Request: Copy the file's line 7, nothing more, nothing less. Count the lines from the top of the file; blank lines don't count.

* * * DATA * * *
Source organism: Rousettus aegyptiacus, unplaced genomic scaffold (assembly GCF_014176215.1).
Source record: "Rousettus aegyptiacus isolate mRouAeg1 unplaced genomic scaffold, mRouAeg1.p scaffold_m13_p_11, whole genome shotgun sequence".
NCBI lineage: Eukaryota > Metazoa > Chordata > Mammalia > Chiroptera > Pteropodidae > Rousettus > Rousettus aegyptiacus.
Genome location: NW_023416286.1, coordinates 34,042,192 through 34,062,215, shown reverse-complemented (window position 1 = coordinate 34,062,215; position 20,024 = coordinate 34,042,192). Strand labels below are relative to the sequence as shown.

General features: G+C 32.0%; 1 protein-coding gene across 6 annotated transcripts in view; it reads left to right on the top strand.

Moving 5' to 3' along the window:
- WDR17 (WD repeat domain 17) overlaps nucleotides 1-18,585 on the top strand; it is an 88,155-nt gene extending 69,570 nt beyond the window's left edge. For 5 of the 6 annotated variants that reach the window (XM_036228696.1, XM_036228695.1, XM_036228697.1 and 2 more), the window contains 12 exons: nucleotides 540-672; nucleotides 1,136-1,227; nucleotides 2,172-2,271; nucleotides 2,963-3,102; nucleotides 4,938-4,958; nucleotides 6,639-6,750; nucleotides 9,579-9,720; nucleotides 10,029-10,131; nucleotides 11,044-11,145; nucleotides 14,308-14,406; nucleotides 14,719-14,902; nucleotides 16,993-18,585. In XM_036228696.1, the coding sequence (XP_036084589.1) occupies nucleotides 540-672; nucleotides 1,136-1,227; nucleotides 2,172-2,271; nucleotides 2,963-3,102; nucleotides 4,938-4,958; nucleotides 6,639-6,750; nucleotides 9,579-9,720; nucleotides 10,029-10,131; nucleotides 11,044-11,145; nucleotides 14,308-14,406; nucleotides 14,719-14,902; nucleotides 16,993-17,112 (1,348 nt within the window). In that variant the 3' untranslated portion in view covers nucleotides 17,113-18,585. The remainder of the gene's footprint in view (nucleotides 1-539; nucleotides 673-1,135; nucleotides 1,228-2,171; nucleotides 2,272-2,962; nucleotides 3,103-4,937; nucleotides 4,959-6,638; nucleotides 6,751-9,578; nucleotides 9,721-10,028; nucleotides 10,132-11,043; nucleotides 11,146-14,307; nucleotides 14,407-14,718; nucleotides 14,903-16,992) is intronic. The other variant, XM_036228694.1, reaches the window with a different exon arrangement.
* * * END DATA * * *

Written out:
- WDR17 (WD repeat domain 17) overlaps nucleotides 1-18,585 on the top strand; it is an 88,155-nt gene extending 69,570 nt beyond the window's left edge. For 5 of the 6 annotated variants that reach the window (XM_036228696.1, XM_036228695.1, XM_036228697.1 and 2 more), the window contains 12 exons: nucleotides 540-672; nucleotides 1,136-1,227; nucleotides 2,172-2,271; nucleotides 2,963-3,102; nucleotides 4,938-4,958; nucleotides 6,639-6,750; nucleotides 9,579-9,720; nucleotides 10,029-10,131; nucleotides 11,044-11,145; nucleotides 14,308-14,406; nucleotides 14,719-14,902; nucleotides 16,993-18,585. In XM_036228696.1, the coding sequence (XP_036084589.1) occupies nucleotides 540-672; nucleotides 1,136-1,227; nucleotides 2,172-2,271; nucleotides 2,963-3,102; nucleotides 4,938-4,958; nucleotides 6,639-6,750; nucleotides 9,579-9,720; nucleotides 10,029-10,131; nucleotides 11,044-11,145; nucleotides 14,308-14,406; nucleotides 14,719-14,902; nucleotides 16,993-17,112 (1,348 nt within the window). In that variant the 3' untranslated portion in view covers nucleotides 17,113-18,585. The remainder of the gene's footprint in view (nucleotides 1-539; nucleotides 673-1,135; nucleotides 1,228-2,171; nucleotides 2,272-2,962; nucleotides 3,103-4,937; nucleotides 4,959-6,638; nucleotides 6,751-9,578; nucleotides 9,721-10,028; nucleotides 10,132-11,043; nucleotides 11,146-14,307; nucleotides 14,407-14,718; nucleotides 14,903-16,992) is intronic. The other variant, XM_036228694.1, reaches the window with a different exon arrangement.